Goodson back on line

There are many facets to CoCo Goodson.

There is the soft-spoken California girl who is quick with a smile, who is festooned with bracelets made by friends and loved ones that are attached more to her heart than the wrists on which they reside.

There is also the teeth-clinching competitor who grinds between the sidelines, who curtly instructs whining opponents to "shut up," and who would rather walk home from the tennis court steamed than ride in a car with a family member guilty of a questionable call on match point.

There are also the separate soccer incarnations.

There is the reluctant target forward whose size, strength and booming shot helped her share the team scoring lead as a freshman at Texas in 2008, when she was the Big 12 Conference Newcomer of the Year.

And there is the ubiquitous center defender now starring for UC Irvine, who doesn't so much shut down strikers as lord over an opponent's entire attack. Her field vision helps her launch rockets to target forwards, while retaining explosive productivity as both a trigger and aerial flash point for set pieces.

In her first season with the No. 16-ranked Anteaters (19-2-2), whose historic season continues in the NCAA Tournament round of 16 against visiting Washington (12-8-2) tonight at 6, Goodson said she has comfortably reconciled the latter dichotomous descriptions. She has, she'll tell you through the sunshine smile, as golden as her tightly bound blonde hair, found peace on the pitch, once again.

"I kind of lost my love for the sport at Texas, just because it was more of a job than fun," said Goodson, the Big West Conference Defensive Player of the Year whose five game-winning goals lead the conference and whose nine goals rank second in the Big West only to teammate Tanya Taylor (11). "Here [at UCI] last spring, it became fun again. I found the joy in soccer again and that was a huge deal for me."

Goodson helped lead Cathedral Catholic High to CIF San Diego Section championships in 2005, 2006 and 2007 and was, at 14, the youngest recruit ever to set foot in the office of then-UCI coach April Heinrichs.

But eventually, Goodson, after a coaching change caused her to rescind her verbal commitment to Cal, chose Texas over Tennessee, intent on joining a big-time athletic program in a nationally renowned college town.

At Texas, however, she grew homesick, found herself preferring time in class to that on the practice field, and she discovered that her intuitive play had given way to a more robotic approach. All this formed the realization that she needed a change.

She had played on club teams with Anteaters Judy Christopher, Sarah Devine and Devon Delarosa, and, after quizzing her former teammates about the personality and coaching acumen of UCI head man Scott Juniper, immediately focused on Irvine as a suitable transfer destination.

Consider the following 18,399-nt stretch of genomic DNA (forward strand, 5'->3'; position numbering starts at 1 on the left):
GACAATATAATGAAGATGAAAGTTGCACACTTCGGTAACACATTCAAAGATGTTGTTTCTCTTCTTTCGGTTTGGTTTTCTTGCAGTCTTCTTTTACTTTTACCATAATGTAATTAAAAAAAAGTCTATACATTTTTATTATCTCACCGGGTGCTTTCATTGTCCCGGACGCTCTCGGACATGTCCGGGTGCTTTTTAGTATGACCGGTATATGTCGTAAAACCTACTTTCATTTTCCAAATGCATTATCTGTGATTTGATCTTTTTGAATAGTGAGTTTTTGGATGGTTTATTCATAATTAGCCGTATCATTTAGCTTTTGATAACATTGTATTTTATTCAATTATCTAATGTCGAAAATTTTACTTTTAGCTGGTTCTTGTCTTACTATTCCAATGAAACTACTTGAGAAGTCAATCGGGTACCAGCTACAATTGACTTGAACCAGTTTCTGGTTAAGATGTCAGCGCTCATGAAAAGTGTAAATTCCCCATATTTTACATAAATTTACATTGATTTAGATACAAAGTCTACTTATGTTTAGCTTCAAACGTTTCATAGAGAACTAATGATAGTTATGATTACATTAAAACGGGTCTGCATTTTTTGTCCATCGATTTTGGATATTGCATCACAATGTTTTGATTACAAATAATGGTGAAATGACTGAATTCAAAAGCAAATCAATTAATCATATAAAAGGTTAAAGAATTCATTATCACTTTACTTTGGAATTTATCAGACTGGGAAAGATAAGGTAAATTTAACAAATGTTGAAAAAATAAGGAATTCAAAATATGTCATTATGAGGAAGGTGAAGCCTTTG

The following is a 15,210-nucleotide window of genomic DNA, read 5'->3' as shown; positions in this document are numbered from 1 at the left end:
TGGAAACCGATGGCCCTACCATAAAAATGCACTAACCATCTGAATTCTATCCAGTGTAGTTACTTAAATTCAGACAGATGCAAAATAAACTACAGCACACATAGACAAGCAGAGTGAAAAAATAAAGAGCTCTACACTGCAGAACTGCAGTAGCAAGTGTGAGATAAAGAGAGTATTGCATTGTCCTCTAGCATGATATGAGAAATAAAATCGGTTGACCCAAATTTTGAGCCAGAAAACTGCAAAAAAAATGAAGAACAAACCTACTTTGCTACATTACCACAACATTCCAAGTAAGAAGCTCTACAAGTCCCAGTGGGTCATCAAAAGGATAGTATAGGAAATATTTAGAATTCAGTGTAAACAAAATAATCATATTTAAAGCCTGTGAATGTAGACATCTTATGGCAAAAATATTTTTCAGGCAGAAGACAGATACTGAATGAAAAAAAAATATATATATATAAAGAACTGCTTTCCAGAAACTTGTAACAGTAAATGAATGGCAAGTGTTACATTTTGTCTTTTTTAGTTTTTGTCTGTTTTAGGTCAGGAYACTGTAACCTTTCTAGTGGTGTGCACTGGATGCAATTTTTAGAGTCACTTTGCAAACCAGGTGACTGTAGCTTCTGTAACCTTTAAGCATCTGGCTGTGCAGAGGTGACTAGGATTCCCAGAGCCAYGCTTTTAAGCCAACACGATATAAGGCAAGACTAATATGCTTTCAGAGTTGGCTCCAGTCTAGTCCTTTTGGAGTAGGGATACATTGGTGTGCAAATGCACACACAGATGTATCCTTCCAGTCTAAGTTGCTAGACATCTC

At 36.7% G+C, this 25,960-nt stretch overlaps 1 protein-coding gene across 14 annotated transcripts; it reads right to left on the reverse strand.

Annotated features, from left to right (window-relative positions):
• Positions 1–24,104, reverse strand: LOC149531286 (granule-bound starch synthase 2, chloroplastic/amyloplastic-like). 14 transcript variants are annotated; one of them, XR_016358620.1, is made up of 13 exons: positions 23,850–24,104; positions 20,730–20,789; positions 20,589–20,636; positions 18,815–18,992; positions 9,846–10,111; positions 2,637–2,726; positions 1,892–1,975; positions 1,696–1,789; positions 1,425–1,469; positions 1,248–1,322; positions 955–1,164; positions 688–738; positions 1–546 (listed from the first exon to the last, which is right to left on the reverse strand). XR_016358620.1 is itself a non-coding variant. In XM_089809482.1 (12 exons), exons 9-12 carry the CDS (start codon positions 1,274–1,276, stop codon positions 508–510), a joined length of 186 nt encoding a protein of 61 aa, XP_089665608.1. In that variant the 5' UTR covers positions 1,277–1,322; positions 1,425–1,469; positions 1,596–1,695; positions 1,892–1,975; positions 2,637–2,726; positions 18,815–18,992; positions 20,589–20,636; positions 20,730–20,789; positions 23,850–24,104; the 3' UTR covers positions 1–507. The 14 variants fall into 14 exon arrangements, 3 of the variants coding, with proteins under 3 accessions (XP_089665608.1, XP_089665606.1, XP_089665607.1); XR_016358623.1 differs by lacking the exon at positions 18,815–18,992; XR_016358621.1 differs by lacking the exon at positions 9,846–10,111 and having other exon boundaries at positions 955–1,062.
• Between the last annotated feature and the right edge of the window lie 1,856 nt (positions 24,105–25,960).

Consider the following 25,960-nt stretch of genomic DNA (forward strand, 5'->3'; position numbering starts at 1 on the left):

"Everything I'd heard about Scott was good, and [her former teammates] confirmed that Scott was amazing," said Goodson, whose mother Shelley (tennis at South Alabama) and father Marc (baseball at South Alabama and Florida State) were also Division I athletes. "I thought that was nice, because I knew how big a part of your life that your relationship with your coach can be."

Juniper immediately embraced Goodson's desire to abandon the forward position and helped his new 5-foot-11 phenom blend inconspicuously into a team that lists chemistry as its biggest strength.

"[Juniper] said he could see me fitting perfectly into the defense," Goodson said.

That she fits in as much as she stands out is another apparent contradiction. But those in the program's inner circle rave about Goodson's unselfishness and her genuine caring for others.

With Goodson completing the puzzle, UCI reeled off a 17-game unbeaten streak that included 13 straight wins. The program's first Big West regular-season title also made history when UCI became the only team to win all eight regular-season conference games. The 'Eaters have outscored foes, 49-17, and posted 11 shutouts.

They slowly climbed into the national rankings and, despite a loss to Long Beach State in the conference tournament final, gained the school's first NCAA Tournament bid as an at-large entry.

They rallied past Arizona State, 2-1, in the opener, then took down ACC champion Wake Forest, 2-0, Sunday, with Goodson scoring the capping goal on one of her trademark vapor-trail blasts from just inside the box.

"She strikes the ball very, very well," Juniper said. "Technically, she's at the highest level. She can almost kick it as hard as me."

Goodson, majoring in sociology with a minor in education, said she wants to eventually teach and coach soccer. Just now, however, there is nowhere she would rather be than helping this team.

"I think this is the right place for me," she said. "I don't even know how to explain it. I'm really lucky."

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